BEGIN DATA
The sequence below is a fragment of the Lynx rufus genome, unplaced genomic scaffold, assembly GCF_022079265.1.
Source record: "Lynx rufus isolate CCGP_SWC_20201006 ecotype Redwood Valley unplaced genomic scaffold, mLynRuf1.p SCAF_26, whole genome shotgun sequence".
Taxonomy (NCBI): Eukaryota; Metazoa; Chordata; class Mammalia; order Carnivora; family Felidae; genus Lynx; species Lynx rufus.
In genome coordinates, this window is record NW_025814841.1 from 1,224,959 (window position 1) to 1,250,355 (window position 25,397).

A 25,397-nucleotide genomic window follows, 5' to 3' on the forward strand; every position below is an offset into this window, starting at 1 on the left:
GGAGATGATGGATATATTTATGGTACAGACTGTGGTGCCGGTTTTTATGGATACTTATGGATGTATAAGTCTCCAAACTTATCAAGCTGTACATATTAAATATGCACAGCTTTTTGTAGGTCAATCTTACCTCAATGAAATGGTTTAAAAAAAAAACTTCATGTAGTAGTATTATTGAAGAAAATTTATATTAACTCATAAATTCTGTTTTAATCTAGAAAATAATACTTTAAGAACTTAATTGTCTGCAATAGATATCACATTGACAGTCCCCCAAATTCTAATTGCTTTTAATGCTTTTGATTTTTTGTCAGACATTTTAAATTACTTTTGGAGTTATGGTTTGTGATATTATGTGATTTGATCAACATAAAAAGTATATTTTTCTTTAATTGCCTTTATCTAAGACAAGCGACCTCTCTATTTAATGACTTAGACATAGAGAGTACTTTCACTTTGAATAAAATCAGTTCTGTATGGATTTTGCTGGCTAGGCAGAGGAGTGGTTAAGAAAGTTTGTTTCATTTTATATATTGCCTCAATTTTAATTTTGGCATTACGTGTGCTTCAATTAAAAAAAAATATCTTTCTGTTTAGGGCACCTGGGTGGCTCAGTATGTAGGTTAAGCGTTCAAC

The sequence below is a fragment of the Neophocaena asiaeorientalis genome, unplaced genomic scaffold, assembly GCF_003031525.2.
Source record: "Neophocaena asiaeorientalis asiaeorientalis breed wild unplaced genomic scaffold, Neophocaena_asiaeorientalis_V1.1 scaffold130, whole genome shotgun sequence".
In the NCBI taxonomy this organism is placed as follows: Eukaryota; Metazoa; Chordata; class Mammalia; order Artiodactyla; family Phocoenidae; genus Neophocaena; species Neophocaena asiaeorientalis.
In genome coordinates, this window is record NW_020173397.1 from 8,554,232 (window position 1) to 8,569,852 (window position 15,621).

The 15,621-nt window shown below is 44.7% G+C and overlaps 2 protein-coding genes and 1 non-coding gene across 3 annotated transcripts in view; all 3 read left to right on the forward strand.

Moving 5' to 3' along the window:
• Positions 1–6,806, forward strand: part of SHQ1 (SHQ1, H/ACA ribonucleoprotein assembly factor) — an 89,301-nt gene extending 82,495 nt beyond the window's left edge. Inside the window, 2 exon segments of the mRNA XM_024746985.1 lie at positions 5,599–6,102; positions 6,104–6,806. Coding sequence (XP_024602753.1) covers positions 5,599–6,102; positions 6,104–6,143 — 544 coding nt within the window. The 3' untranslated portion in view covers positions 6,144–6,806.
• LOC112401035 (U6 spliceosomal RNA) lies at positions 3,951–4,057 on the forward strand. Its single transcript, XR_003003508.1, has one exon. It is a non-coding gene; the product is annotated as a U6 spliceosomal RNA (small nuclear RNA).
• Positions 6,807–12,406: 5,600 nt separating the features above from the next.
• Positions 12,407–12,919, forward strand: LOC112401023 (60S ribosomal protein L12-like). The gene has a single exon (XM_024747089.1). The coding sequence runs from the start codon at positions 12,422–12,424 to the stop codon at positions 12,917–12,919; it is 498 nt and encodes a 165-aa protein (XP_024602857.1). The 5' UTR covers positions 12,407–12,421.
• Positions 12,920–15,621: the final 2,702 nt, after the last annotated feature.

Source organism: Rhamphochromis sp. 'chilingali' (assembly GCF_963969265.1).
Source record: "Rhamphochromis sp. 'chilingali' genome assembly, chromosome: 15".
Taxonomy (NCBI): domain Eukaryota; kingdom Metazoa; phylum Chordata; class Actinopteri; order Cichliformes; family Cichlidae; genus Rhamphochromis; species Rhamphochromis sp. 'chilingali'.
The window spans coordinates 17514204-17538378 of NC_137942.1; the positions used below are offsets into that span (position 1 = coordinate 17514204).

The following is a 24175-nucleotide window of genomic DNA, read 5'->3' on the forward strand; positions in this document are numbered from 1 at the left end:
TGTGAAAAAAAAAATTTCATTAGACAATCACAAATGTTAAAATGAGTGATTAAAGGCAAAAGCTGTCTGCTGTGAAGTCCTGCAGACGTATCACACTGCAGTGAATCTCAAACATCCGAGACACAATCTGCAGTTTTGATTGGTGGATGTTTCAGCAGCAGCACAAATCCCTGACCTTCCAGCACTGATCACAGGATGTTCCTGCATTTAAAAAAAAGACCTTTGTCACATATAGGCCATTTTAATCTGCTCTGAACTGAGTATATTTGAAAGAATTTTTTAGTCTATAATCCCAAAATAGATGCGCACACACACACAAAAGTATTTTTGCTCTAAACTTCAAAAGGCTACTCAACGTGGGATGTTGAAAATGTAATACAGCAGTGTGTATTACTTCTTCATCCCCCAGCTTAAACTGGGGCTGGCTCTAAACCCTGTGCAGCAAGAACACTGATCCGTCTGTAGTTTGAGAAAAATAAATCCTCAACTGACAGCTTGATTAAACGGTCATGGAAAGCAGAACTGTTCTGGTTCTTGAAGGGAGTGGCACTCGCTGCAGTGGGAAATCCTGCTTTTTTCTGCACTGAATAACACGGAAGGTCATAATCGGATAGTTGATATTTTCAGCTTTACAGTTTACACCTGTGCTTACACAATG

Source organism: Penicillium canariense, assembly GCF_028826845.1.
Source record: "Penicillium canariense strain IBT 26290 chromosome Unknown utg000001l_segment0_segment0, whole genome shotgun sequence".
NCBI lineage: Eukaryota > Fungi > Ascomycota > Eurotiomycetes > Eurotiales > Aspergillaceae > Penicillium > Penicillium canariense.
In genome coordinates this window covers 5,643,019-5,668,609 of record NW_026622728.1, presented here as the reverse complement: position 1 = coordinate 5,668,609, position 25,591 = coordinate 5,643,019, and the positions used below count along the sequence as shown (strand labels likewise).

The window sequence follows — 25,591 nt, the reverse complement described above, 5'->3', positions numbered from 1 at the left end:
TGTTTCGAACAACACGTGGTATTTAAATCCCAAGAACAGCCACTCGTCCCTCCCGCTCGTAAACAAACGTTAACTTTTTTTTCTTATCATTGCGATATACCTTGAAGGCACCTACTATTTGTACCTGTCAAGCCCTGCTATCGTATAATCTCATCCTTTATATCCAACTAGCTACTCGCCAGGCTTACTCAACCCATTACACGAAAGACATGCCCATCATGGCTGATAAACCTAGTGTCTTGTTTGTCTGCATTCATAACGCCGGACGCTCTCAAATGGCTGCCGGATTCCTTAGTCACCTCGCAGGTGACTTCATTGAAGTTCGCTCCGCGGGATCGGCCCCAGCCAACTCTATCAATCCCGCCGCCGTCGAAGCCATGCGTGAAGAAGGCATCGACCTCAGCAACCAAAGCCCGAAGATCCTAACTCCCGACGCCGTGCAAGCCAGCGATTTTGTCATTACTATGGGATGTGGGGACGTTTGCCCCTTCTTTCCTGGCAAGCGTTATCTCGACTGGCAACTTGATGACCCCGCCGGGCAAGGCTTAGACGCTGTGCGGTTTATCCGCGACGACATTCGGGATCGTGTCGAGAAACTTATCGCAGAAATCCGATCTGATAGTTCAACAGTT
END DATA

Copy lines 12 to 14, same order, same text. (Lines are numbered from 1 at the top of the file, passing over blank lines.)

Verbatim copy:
Moving 5' to 3' along the window:
• Positions 1–6,806, forward strand: part of SHQ1 (SHQ1, H/ACA ribonucleoprotein assembly factor) — an 89,301-nt gene extending 82,495 nt beyond the window's left edge. Inside the window, 2 exon segments of the mRNA XM_024746985.1 lie at positions 5,599–6,102; positions 6,104–6,806. Coding sequence (XP_024602753.1) covers positions 5,599–6,102; positions 6,104–6,143 — 544 coding nt within the window. The 3' untranslated portion in view covers positions 6,144–6,806.
• LOC112401035 (U6 spliceosomal RNA) lies at positions 3,951–4,057 on the forward strand. Its single transcript, XR_003003508.1, has one exon. It is a non-coding gene; the product is annotated as a U6 spliceosomal RNA (small nuclear RNA).